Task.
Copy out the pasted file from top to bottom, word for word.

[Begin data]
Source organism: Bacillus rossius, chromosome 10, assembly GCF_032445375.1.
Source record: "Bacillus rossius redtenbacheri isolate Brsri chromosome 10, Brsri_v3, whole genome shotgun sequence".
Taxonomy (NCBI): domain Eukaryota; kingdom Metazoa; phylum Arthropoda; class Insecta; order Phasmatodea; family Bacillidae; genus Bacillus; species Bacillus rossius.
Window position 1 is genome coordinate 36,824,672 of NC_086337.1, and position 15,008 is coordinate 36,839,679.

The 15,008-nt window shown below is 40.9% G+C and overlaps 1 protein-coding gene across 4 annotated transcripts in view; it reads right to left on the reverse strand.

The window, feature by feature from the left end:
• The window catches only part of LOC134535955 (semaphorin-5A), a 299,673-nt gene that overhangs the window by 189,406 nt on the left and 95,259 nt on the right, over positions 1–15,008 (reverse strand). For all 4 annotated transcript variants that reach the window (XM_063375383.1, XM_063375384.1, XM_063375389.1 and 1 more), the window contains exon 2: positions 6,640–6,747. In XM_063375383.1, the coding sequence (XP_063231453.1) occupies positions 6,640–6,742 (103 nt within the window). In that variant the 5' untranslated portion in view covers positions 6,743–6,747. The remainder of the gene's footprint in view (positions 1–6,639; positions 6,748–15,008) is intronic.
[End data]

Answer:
Source organism: Bacillus rossius, chromosome 10, assembly GCF_032445375.1.
Source record: "Bacillus rossius redtenbacheri isolate Brsri chromosome 10, Brsri_v3, whole genome shotgun sequence".
Taxonomy (NCBI): domain Eukaryota; kingdom Metazoa; phylum Arthropoda; class Insecta; order Phasmatodea; family Bacillidae; genus Bacillus; species Bacillus rossius.
Window position 1 is genome coordinate 36,824,672 of NC_086337.1, and position 15,008 is coordinate 36,839,679.

The 15,008-nt window shown below is 40.9% G+C and overlaps 1 protein-coding gene across 4 annotated transcripts in view; it reads right to left on the reverse strand.

The window, feature by feature from the left end:
• The window catches only part of LOC134535955 (semaphorin-5A), a 299,673-nt gene that overhangs the window by 189,406 nt on the left and 95,259 nt on the right, over positions 1–15,008 (reverse strand). For all 4 annotated transcript variants that reach the window (XM_063375383.1, XM_063375384.1, XM_063375389.1 and 1 more), the window contains exon 2: positions 6,640–6,747. In XM_063375383.1, the coding sequence (XP_063231453.1) occupies positions 6,640–6,742 (103 nt within the window). In that variant the 5' untranslated portion in view covers positions 6,743–6,747. The remainder of the gene's footprint in view (positions 1–6,639; positions 6,748–15,008) is intronic.